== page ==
It is proven that the husband did not consent to his wife undergoing the procedure of intrauterine insemination using donor sperm, and he was not receiving treatment services with the woman.

For unmarried heterosexual couples, or couples who have undergone a judicial separation, the male partner will be the legal father if he gives written acknowledgement agreeing to treatment as a couple.

However, where an unmarried couple is being treated, the male partner will not have “parental responsibility”.  Parental responsibility can be defined as all the rights, duties, powers, responsibilities and authority, which by law a parent of a child has in relation to the child and his property, (Section 3(1) Children’s Act 1989). In order to obtain parental responsibility, the father may apply to court for these rights, or the father and mother may make ‘a parental responsibility agreement’ to allow for the father’s parental responsibility to the child.

The clinic must document the presence of the male partner at each appointment.

Donor sperm

All donors are carefully selected according to the rules laid down by the British Andrology Society and the Human Fertilisation and Embryology Authority (HFEA), which licences and regulates all centres that practice donor insemination.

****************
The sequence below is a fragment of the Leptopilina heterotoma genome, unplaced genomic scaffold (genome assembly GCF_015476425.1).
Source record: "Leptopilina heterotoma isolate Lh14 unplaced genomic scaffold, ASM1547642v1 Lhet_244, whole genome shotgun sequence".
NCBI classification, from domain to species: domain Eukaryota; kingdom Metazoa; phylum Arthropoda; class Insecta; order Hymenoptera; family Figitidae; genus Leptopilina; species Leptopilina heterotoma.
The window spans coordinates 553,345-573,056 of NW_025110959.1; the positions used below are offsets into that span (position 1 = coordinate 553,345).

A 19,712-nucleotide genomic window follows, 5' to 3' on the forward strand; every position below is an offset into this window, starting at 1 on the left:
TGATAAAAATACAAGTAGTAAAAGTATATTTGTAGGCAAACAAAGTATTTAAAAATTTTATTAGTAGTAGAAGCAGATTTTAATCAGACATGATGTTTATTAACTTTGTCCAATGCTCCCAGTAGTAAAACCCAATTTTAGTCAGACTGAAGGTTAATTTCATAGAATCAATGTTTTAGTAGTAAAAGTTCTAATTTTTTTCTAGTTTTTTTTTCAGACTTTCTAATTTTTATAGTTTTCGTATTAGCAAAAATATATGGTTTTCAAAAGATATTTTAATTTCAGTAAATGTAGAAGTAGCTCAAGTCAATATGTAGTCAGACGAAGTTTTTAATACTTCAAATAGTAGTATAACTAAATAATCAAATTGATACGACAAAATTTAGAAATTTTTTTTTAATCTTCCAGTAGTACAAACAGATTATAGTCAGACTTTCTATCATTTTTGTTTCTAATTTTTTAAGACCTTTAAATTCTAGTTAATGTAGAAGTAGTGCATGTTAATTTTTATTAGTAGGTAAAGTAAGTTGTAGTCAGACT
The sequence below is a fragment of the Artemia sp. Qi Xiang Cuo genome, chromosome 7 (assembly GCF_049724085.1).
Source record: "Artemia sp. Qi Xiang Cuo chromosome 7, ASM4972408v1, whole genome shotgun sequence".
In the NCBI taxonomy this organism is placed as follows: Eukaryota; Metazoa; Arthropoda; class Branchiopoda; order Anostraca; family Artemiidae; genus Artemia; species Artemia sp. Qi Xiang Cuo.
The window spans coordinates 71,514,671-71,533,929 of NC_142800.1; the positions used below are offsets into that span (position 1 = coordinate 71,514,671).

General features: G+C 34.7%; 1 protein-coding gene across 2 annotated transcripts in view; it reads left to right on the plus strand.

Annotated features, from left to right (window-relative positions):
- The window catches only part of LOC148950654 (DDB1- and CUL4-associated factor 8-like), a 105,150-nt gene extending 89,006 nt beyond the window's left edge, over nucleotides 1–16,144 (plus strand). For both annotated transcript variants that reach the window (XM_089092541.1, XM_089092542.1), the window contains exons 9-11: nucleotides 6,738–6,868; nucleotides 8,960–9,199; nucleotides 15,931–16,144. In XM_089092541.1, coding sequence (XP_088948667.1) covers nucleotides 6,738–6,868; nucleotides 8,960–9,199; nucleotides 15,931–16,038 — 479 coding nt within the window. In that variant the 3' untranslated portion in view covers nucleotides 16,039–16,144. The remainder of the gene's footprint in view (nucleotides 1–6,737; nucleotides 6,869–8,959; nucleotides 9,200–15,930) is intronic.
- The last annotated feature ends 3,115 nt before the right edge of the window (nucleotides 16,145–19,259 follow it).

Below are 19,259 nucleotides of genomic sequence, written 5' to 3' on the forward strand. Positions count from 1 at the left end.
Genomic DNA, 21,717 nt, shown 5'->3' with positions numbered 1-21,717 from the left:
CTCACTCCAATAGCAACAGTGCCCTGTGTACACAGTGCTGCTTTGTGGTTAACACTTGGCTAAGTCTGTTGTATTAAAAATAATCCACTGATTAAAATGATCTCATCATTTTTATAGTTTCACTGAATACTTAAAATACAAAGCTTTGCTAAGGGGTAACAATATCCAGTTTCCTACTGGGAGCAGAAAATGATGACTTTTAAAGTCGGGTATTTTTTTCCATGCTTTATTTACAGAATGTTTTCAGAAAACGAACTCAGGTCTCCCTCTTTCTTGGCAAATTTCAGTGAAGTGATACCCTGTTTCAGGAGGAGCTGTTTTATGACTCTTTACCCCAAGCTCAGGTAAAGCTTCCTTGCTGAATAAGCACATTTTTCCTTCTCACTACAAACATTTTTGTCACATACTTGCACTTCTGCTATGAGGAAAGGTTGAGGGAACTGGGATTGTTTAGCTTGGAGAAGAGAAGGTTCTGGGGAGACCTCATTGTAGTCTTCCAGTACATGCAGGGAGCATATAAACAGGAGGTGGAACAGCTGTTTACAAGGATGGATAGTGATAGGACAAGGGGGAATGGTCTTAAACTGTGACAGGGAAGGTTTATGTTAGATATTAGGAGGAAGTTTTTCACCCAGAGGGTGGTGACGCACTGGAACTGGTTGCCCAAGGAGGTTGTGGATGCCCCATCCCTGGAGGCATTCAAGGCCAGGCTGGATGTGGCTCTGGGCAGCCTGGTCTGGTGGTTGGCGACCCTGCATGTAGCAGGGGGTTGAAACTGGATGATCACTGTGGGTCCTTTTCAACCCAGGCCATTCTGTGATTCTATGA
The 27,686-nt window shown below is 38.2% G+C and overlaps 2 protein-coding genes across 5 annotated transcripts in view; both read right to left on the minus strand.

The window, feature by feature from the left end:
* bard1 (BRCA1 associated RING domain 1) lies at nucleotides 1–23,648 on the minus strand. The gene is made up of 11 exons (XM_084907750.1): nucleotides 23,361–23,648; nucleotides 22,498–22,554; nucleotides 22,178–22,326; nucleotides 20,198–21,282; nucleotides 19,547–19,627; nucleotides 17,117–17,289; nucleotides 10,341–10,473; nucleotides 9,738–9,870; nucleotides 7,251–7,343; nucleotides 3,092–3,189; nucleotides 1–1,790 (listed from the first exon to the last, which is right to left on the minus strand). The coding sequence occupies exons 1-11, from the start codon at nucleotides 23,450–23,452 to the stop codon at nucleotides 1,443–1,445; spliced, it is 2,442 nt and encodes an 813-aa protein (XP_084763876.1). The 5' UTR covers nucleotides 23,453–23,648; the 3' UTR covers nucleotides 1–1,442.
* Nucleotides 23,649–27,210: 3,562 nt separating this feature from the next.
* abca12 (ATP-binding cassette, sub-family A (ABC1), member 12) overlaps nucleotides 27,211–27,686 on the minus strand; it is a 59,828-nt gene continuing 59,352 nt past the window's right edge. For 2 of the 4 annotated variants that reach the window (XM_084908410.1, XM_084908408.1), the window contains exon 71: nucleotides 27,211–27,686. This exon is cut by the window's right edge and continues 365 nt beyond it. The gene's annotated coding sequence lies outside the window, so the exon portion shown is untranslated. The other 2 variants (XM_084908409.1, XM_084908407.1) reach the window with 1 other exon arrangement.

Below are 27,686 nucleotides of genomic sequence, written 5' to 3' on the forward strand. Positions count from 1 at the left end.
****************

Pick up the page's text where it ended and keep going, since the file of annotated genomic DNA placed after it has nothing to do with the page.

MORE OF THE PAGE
All donors must comply with the following criteria:

  • Have good sperm counts
  • Aged between 18 & 45 years
  • Be in good health
  • No personal or familial history of inherited disorders
  • No current infection of a sexually transmitted disease

All donors are interviewed and a detailed medical history obtained before they are taken onto the donation programme.  Donors are initially screened for sexually transmitted diseases and the common genetic disorders.  Furthermore, every donor is regularly screened, including tests at three months for chlamydia and bloods every six months.  Every sample produced must be quarantined for 6 months and the donor screened again before the original sample can be used.

You should be provided with a donor characteristic request form at your nurse consultation and a donor with your chosen ethnic origin can be selected.  Attempts will normally be made  to match physical characteristics where possible.  At the start of a treatment cycle you will normally be provided with two choices of donors from which you may indicate your first preference.  A donor choice is normally provided as back up in order to avoid disappointment.